Trucking Efficiency, a joint initiative between the North American Council for Freight Efficiency and the Carbon War Room, released on Dec. 15 a confidence report the details how routine maintenance can be used to boost fuel economy in Class 8 trucks.
During the group’s research, which included desk research, conversations at trucking industry events, and interviews with fleets, component manufacturers, and truck and trailer OEMs, Trucking Efficiency found the following:
- Fleets view maintenance as important to their operation, but tend to look at it as a means for reducing downtime rather than improving fuel economy.
- There is strong evidence that properly maintained trucks will enjoy improved fuel economy.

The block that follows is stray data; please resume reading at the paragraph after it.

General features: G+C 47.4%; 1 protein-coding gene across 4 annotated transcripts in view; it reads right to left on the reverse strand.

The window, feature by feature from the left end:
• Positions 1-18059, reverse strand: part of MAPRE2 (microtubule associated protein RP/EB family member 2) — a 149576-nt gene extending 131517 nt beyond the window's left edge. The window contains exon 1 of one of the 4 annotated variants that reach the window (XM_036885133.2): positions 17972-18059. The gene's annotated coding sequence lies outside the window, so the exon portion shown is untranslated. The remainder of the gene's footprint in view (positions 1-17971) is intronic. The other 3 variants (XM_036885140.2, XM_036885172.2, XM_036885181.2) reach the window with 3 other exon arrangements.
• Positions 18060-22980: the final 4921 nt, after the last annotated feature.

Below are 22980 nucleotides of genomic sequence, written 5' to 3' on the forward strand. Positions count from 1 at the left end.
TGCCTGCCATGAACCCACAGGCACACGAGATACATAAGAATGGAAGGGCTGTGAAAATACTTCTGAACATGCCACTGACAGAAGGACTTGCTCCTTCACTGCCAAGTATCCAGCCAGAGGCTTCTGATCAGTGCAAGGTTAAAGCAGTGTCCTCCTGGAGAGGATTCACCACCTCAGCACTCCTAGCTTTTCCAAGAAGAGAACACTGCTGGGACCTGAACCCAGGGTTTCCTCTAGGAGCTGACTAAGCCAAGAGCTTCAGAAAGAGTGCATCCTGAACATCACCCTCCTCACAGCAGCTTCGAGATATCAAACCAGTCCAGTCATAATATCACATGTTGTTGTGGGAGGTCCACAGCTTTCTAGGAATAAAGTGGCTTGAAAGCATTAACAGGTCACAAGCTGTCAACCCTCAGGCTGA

- Wile reducing downtime is the main pathway to payback from investments in maintenance, adding information about the increased fuel efficiency enjoyed by well-maintained trucks can make investments in maintenance technologies, tools, bay space, technicians, or software an easier sell across fleet management.
“Even a vehicle that is running safely and reliably may still enjoy substantial fuel economy savings thanks to additional or more optimized maintenance,” said Denise Rondini, NACFE study manager and communications director.
The report states that, while all fleets currently maintain their trucks through a preventive maintenance program, the fleets may not be linking the maintenance to fuel economy. The report encourages fleets to think of maintenance in terms of the fuel economy benefits rather than an added cost of business.
Detailed in the report are 10 major components or systems known to impact fuel economy, including lubricants/engine oil, intake/exhaust system and diesel particulate filters, engine cooling, air compressors, wheel alignment, tires, fuel filter systems, aerodynamic devices, electrical systems and air conditioning.
Access the complete study on preventive maintenance and fuel efficiency here.